Primitive Societies Were Not So Primitive!

Culture, History

By Farah K. Yachouhi

May 23, 2016

We are taught that life is linear and that it is a series of our achievements where one leads to the other, but most of us are good at things that are generally not promoted in our educational system! What about walking on your hands just as easily as walking on your feet? What about being haunted by music and constantly having the urge to make noise on counter tops? What about scoring every hoop you shoot? What about loving the smell of lead and charcoal smudged all over your hands?

Our educational system is a result of thousands of years of predominantly patriarchal societies that had adopted logic, rationality, dogma and science but condemned the senses, practicality, spirituality, and art! We live in a world where we are constantly in a struggle for survival rather than in an effort for continuity and progression. As a result, we are constantly being conditioned and reconditioned into liking things we naturally dislike. When did this all start?

Primitive societies that date back to prehistoric times were of a matriarchal nature that promoted prosperity, peace and abundance. Unlike male dominant patriarchal societies, a matriarchal society is not female dominant. It is about the balance of feminine and masculine and a profound connection to nature.

In hunter-gatherer societies or primitive societies, when a woman was skilled in hunting, she could hunt. If a man prefered gathering herbs and plants over hunting, he could do so without being any less masculine than his fellow male hunters. Harmony was key and this was achieved by learning how to balance the masculine and the feminine within each individual. Primitive societies were not so primitive, but how did we end up where we are today?

Civilizations emerged from these societies that continued in the matriarchal trend. Let’s take Ancient Egypt as an example. Countless statues depict the queen and the pharaoh either sitting or standing side by side with the queen’s arm wrapped around the pharaoh from behind. Through their frescos and art we understand that these societies also endorsed the idea of ‘good living’ that was taught to the populace through rituals and ceremonies.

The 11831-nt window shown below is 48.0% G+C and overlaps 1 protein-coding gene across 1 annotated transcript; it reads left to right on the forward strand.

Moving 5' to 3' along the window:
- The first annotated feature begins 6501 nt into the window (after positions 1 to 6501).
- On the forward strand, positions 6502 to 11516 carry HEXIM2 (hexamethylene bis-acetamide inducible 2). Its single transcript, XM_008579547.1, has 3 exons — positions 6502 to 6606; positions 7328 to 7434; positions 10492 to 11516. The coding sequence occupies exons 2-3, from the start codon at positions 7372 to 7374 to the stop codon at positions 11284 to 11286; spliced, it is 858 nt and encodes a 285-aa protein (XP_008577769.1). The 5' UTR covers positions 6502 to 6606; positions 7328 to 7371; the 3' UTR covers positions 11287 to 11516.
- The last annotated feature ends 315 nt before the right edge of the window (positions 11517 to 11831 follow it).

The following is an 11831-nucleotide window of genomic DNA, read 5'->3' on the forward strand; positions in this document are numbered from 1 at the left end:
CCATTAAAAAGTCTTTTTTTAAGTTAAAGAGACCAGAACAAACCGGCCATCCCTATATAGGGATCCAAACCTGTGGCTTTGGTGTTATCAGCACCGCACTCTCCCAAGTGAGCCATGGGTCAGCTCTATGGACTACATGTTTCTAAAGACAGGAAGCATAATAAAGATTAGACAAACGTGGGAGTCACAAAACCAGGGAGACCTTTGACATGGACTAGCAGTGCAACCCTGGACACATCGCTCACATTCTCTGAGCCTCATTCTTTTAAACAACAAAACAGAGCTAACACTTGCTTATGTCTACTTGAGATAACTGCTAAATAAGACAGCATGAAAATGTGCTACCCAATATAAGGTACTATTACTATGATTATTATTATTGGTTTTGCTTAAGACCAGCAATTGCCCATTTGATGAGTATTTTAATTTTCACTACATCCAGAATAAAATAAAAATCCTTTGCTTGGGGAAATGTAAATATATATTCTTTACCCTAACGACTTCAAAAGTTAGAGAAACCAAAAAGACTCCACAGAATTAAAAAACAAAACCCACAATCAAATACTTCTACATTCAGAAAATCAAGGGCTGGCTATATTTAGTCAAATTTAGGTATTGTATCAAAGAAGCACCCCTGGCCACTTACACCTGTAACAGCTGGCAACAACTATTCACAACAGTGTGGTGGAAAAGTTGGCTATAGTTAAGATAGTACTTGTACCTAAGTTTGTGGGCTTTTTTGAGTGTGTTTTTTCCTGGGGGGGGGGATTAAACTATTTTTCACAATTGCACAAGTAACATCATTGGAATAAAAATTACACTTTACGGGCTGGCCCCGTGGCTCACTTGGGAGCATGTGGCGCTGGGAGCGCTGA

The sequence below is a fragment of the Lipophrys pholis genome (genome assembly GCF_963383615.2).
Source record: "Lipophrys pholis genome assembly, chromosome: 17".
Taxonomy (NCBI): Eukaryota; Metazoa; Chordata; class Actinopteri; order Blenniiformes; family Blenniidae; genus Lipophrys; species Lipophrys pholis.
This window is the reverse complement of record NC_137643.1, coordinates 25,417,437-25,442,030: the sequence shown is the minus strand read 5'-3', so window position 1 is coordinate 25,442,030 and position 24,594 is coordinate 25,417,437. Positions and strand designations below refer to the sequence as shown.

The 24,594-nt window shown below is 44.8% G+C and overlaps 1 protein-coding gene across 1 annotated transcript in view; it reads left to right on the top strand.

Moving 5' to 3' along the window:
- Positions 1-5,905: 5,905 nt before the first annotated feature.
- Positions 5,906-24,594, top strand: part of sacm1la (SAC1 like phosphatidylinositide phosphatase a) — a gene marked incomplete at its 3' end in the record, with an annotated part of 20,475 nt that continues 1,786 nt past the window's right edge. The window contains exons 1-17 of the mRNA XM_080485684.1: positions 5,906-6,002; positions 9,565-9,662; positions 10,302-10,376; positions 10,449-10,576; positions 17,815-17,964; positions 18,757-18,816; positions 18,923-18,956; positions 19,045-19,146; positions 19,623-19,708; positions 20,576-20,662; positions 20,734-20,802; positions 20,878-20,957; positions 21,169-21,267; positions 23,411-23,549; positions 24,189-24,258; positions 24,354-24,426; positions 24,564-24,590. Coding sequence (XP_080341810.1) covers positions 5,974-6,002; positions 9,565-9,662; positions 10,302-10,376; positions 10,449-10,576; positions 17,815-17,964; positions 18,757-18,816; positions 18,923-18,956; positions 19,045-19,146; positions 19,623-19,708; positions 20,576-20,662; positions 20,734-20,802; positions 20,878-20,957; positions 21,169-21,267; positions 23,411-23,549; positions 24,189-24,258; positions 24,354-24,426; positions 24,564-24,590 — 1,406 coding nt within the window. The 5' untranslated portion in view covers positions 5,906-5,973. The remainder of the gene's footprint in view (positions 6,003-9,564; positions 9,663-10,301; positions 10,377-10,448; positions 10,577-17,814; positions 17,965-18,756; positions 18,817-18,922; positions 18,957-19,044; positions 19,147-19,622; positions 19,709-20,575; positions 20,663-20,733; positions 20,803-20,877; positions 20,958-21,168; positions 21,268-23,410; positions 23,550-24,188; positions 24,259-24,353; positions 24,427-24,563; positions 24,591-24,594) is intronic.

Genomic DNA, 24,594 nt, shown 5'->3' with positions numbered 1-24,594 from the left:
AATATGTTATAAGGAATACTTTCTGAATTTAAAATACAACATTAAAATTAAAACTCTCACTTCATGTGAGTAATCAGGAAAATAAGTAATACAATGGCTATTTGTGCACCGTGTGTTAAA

Weighing of the heart ceremony reminded the people of the moment when Anubis, god of the underworld, weighed the heart of the deceased against a feather. If their heart was no heavier than a feather, then they could pass to the after life. With that, the populace learned to be light of heart. Where does our love for material, power, possession and greed come from?


Anubis (with the jackal head) takes the deceased to the balance of justice, where he weighs the deceased’s heart against a feather. 


Later works of art represented this ceremony with a core difference. As priesthood, organized religion and dogma started to gradually rise and gain power, a shift towards a patriarchal society started to take place. Priests started popularizing the idea of paying for one’s salvation.

Paintings from the tomb of Petosiris at Muzawaka (m)

At the bottom left of fresco, Anubis and Horus are holding the balance of justice as the deceased on the top waits for their verdict. To their right, riches are being offered.


History is preserved in art and architecture. As patriarchy rooted itself, all of those who came to power attempted to erase the matriarchal past. Today, art in all its forms is no longer regarded as important. Our educational system gives birth to zombie-like generations that get an education just to fall into a vicious circle of hard work that can be almost called slavery. The human race has been conditioned to become greedy, materialistic, and selfish. How do you feel about what you do? Do you lose track of time while doing it? If not, then know that it is not what you are naturally built for!